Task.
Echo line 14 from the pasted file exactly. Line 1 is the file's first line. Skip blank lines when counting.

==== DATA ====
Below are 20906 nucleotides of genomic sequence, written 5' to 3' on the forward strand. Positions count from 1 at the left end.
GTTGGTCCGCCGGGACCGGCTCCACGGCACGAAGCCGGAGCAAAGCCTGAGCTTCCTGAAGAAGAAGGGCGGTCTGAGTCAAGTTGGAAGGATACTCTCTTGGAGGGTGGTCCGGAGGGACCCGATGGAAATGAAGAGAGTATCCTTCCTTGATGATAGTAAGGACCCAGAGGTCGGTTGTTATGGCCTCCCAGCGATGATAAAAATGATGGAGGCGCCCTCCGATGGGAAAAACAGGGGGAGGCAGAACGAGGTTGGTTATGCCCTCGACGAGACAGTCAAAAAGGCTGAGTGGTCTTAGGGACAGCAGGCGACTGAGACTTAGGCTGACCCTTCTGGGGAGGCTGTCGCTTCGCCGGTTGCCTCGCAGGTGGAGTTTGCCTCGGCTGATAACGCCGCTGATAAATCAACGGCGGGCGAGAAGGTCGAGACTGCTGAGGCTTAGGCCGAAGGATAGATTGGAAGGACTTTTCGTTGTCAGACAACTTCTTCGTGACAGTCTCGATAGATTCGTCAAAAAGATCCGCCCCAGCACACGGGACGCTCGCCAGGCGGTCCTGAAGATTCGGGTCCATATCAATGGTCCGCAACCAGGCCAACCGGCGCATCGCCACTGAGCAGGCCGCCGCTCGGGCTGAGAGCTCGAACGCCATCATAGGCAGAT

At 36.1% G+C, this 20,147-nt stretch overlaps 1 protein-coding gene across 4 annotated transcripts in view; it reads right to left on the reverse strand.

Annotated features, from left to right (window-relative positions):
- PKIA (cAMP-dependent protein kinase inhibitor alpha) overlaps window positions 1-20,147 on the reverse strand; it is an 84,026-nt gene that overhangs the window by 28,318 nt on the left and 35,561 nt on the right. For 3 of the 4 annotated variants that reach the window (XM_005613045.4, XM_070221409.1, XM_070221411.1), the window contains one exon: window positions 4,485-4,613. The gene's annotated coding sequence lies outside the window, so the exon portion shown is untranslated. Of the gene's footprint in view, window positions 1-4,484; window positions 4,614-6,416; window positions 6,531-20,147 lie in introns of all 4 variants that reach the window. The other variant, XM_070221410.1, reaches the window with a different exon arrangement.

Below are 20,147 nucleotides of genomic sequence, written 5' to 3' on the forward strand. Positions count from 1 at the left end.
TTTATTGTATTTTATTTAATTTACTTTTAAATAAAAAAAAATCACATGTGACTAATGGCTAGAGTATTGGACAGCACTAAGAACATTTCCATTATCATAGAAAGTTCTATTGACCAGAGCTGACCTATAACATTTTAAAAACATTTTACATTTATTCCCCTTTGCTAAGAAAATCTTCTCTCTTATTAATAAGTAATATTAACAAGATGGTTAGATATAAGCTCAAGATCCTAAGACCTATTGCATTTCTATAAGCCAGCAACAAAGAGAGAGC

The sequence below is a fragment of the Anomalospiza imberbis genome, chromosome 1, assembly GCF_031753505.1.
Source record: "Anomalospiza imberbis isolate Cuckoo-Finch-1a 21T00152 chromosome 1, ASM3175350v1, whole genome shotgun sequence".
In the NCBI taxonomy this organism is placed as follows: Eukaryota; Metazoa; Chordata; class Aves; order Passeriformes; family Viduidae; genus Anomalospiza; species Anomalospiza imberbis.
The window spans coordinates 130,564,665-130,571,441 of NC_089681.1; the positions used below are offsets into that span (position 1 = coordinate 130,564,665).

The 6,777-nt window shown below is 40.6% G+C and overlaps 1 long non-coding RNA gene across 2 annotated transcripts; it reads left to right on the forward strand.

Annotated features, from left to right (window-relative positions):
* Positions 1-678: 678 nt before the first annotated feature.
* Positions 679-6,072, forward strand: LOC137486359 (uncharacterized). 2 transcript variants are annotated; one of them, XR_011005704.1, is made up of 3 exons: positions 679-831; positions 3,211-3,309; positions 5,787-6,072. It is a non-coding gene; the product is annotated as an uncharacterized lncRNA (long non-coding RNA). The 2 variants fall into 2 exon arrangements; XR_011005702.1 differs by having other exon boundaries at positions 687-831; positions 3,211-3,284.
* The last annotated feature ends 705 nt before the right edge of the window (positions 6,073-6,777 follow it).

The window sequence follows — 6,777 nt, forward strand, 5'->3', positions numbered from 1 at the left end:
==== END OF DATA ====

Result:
* Positions 1-678: 678 nt before the first annotated feature.